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  1. Item found September 5, 2021 on a gravel bar in the middle of Hoh River, Olympic Peninsula, Washington State. Hoh River is a glacier fed river coming off Mt Olympus. Item is light gray/green in color, approximately 12 cm long and between 3 to 5.5 cm in diameter. There are two small protuberances across from each other about 2/3 of the way from one end, and a less prominent lump on the end closest to the protuberances. The texture is quite porous, with the exception of one face of the item which is smoother, more dense, and shows lengthwise graining.
  2. Hi all! I am traveling out to Olympia for a week and was hoping to do some fossil hunting while I was out there. I was hoping someone would recommend a good spot an hour or so from the city. Thanks!
  3. Shauna206

    Found in yard outside Seattle

    I found this under a few inches of dirt in my yard. I've lived here since 2004 so surprised to find it. This novice is curious to figure out what it is, how common this is to find, possible age... I'm about 5 miles from the Puget Sound outside Seattle and at 500 ft above sea level so guessing it was brought to where I found it. Can almost make out tiny shells in some of the holes. It's quite heavy and slightly larger than a football. Thanks community!
  4. RedHeadWelder

    Found this fossil. But what is it?

    It's not a big fossil. My hubby and I think it's a buzzsaw shark tooth. Anyway, we can't figure out what kind of buzzsaw shark it's from or if it's even that kind of fossil. It looks like a doll shoe, but it is a fossil. Any help would be appreciated.
  5. Hello, my son found this piece deep in the bed of a little creek that passes through our property. We are in Northeast Washington. Looks like bone to me. Is it fossilized? And does anyone know what it might be? Thanks a ton for the help.
  6. I found this fossil in Eastern WA (Pasco, WA, Benton County) in areas of the flood basin near the white bluffs in the hills along the Columbia river. It's from the Ice Age as my father who is a geologist said thats the era it's from with the layer of earth, and he was thinking it would be maybe from a camelops, bison, giant sloth or some other medium sized animal. But as I was looking at pictures of bones of these animals I couldn't figure it out. None of the vertebre seem to match this one. I'd love help ID-ing this fossil vertebra please. If you need better images please let me k
  7. I found this super useful resource lately and thought you guys would enjoy: https://geologyportal.dnr.wa.gov/ It's an interactive geologic map of Washington state, it records multiple fossil beds and formations as well as old quarries and mines. It may take a little bit of research if you're unfamiliar, but it's an invaluable resource if you're searching for a new spot. Remember to stay safe and avoid trespassing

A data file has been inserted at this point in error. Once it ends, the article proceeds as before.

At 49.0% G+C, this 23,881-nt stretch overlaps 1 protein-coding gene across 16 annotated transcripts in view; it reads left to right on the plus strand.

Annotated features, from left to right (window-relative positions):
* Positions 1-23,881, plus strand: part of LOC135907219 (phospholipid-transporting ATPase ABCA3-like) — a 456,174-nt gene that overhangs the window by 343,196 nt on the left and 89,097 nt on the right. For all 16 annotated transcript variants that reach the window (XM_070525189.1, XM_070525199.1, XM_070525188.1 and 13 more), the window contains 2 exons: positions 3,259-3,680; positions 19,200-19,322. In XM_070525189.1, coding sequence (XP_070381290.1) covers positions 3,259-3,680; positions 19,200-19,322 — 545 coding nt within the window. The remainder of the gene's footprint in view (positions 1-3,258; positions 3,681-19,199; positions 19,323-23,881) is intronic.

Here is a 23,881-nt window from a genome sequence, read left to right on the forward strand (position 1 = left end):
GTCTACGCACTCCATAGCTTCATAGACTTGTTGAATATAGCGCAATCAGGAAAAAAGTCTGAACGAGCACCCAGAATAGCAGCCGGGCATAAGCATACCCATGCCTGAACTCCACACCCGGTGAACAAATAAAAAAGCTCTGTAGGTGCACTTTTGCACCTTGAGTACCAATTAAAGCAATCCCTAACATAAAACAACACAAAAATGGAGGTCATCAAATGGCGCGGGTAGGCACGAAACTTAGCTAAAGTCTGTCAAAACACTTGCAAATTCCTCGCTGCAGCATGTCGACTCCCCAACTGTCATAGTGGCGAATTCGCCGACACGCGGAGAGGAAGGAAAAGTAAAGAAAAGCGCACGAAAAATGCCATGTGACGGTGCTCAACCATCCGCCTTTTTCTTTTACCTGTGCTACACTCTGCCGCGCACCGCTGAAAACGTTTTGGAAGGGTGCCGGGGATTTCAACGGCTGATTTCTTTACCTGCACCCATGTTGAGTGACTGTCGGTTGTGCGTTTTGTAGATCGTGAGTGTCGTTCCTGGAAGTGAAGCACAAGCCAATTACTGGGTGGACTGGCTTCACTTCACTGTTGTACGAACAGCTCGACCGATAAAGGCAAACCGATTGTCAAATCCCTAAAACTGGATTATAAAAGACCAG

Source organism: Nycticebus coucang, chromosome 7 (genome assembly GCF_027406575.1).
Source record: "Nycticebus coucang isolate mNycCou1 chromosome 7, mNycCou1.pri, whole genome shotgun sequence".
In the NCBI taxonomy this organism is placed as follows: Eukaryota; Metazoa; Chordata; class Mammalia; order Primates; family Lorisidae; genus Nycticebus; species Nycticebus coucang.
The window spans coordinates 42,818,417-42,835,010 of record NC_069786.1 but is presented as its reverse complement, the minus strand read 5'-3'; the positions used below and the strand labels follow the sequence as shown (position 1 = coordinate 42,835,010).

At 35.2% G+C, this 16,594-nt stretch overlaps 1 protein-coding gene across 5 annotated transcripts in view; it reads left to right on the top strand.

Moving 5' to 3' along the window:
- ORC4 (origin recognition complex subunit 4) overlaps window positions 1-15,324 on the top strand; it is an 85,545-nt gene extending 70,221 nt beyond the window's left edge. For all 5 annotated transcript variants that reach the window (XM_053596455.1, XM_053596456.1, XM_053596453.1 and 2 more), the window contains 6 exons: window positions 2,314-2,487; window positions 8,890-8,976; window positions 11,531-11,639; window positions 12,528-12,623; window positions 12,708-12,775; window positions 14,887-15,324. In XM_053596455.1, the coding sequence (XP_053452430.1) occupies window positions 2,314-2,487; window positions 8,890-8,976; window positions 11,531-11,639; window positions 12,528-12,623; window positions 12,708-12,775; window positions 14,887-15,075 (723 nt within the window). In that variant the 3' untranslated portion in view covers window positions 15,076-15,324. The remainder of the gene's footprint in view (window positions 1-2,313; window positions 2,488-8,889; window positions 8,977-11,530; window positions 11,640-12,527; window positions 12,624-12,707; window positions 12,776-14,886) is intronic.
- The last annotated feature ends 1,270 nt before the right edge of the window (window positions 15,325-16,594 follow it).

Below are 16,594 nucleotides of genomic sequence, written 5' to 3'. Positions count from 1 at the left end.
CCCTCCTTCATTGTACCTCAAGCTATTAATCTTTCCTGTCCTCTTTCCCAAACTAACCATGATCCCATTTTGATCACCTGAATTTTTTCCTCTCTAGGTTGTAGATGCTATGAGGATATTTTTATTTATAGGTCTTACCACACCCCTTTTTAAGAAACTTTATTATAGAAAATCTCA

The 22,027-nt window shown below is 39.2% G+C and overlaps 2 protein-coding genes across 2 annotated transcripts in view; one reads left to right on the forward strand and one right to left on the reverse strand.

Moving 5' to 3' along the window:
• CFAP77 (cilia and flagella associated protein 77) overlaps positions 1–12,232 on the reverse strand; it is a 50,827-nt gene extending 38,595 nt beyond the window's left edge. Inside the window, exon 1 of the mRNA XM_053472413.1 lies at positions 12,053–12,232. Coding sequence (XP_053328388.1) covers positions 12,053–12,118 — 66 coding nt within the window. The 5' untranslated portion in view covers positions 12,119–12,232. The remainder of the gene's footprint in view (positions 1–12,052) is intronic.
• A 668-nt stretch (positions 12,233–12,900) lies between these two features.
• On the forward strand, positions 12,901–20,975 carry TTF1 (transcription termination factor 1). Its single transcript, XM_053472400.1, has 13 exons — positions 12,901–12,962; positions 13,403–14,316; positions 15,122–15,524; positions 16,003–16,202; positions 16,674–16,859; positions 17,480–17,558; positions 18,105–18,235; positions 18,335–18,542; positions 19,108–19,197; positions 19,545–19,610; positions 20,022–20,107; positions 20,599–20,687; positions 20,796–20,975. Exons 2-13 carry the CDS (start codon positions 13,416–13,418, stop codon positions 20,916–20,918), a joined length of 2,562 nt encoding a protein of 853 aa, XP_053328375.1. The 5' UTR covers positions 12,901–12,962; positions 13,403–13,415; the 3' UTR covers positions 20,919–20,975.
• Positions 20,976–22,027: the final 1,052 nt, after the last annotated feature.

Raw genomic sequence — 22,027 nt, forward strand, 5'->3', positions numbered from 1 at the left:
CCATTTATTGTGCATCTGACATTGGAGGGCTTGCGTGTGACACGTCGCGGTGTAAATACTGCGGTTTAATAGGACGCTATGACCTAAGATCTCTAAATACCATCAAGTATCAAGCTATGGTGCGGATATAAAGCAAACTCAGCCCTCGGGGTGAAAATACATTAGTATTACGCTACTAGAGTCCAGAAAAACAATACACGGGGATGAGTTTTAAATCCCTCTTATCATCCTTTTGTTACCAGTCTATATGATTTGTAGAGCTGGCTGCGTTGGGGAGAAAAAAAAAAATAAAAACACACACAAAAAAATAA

8. Lonjob

    Snake head? Or rock

    I found this snake shaped head in my uncles creek. After cleaning and not fully done. Because i am not a professional. Lol. Could someone tell me if this is what I think it is ? Washington state NW
  9. Zenmaster6

    Murdock Beach Fossils WA

    Me and my girlfriend went to Murdock Beach, we found a ton of concretions, one of which (which I left in the car and can't include) was an agatized acila clam I believe. With pretty good detail. However that was the only fossil that I found which I could recognize. I will post all the finds here which I was curious about. I continually saw these rectangular cross sections of some strange agatized fossil. Then, I split one of these rectangular fossils just right and got a print of what the "skin" or outside layer looks like as almost a cast from a mold of agate. The perfect
  10. Neon

    My Crabs!

    I wanted to thank everyones thats helped me figure out what I'm doing! With the stimulus checks I purchased me a cheap 290 dremel on online, specialized tips, and some paraloid. I got em all together about a month ago and have been prepping most days since. This has been really fun to do and I'm thankful for the knowledge y'all shared with me. The crabs from left to right are the order I found and prepped them and are also named charles, duchess, and peanut butter!
  11. Hello, I am a newbie here and hoping to get some help IDing some what I believe to be fossils I found at Murdock and the Twin Rivers beaches (both are along the strait of Juan de Fuca coastline). These beaches are well known for having lots of concretion fossils. From what I’ve heard lot of sand shrimp, clams, and sometimes even whale or other mammal bones. Pic 1 &2:I think this giant rock is a fossilized whale vertebrae... I had one other person who is a fossil expert say that but looking for second opinions. Pic 3: Smaller fossilized bone? Pic 4 &6:
  12. Japanda

    Tooth identification

    Would love some help identifying this tooth. Found at a local riverside park near Castle Rock Washington. Thanks so much!
  13. Hi! I'm pretty new to the whole fossil hunting thing and in the process of trying to gather as much information as I can I might have messaged some of y'all. I was just wondering of any spots in washington to look for crab concretions. I understand wanting to keep spots private, and infact encourage it, but I've been getting stir crazy as I wait out the winter months. I've done as much research as I can online so far and have a few spots I'm thinking of scouting but would love to hear from more veteran people confirmed spots or handy tips for finding spots while out and about!